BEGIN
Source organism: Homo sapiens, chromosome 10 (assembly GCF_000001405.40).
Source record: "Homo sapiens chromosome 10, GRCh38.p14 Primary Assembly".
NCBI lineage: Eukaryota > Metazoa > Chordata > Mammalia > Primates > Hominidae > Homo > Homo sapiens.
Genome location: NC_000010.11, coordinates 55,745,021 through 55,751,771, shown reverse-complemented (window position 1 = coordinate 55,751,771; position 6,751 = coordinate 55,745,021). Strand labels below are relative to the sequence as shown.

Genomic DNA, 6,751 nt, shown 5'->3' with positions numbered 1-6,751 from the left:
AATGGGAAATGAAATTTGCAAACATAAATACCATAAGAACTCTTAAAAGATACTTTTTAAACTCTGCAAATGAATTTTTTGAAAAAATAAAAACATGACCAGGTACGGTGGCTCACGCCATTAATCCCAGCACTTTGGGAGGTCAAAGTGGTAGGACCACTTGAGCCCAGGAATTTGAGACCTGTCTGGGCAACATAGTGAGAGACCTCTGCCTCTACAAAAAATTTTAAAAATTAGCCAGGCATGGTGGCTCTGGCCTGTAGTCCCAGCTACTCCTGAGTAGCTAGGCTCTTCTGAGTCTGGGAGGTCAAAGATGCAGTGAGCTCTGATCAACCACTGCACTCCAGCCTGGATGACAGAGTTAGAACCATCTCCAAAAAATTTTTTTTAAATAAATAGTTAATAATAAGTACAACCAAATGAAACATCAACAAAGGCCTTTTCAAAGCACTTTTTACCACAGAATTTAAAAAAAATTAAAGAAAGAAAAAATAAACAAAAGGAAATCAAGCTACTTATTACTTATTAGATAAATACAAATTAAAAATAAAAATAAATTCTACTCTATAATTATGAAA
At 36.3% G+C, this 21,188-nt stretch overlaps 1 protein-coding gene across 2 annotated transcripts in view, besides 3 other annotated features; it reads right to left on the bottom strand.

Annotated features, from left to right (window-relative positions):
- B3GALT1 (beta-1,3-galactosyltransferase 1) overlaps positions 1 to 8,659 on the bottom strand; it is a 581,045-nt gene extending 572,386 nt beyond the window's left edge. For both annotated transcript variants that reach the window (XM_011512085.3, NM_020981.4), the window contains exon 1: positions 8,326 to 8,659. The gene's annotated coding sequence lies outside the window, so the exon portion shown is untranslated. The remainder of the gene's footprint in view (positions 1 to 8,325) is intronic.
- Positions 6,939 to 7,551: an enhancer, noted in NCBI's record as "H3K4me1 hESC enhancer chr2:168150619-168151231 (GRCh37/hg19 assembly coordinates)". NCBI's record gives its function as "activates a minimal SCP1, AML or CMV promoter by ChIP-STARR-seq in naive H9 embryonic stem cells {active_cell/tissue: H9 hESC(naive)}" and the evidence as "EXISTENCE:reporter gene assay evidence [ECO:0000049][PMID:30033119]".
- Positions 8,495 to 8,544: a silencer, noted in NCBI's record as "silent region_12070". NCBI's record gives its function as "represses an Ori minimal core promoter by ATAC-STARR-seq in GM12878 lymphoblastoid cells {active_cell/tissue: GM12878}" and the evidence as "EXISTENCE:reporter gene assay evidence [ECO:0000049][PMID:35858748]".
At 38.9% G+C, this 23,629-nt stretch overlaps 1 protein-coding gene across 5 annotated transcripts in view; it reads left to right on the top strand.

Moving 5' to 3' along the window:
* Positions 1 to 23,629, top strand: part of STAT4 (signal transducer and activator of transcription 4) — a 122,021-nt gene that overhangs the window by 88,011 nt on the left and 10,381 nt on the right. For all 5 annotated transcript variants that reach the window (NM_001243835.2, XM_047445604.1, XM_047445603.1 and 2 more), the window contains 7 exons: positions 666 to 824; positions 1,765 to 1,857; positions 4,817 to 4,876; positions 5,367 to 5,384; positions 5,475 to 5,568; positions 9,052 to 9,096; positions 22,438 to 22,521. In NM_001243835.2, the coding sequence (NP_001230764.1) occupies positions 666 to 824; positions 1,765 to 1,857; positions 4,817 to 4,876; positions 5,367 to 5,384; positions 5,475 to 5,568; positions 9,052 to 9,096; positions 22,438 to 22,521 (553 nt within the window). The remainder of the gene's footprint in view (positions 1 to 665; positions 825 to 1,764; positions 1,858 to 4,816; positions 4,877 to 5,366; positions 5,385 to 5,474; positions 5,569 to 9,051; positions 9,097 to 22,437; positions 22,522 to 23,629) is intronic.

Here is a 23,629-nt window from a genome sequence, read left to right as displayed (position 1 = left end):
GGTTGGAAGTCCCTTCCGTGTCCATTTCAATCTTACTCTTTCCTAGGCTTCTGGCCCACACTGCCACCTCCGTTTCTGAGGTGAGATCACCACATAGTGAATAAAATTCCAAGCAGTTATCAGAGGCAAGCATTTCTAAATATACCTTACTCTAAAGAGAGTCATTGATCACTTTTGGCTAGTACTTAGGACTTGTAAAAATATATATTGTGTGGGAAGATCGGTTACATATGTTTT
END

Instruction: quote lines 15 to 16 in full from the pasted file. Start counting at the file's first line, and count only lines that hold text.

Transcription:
Here is a 23,629-nt window from a genome sequence, read left to right as displayed (position 1 = left end):
GGTTGGAAGTCCCTTCCGTGTCCATTTCAATCTTACTCTTTCCTAGGCTTCTGGCCCACACTGCCACCTCCGTTTCTGAGGTGAGATCACCACATAGTGAATAAAATTCCAAGCAGTTATCAGAGGCAAGCATTTCTAAATATACCTTACTCTAAAGAGAGTCATTGATCACTTTTGGCTAGTACTTAGGACTTGTAAAAATATATATTGTGTGGGAAGATCGGTTACATATGTTTT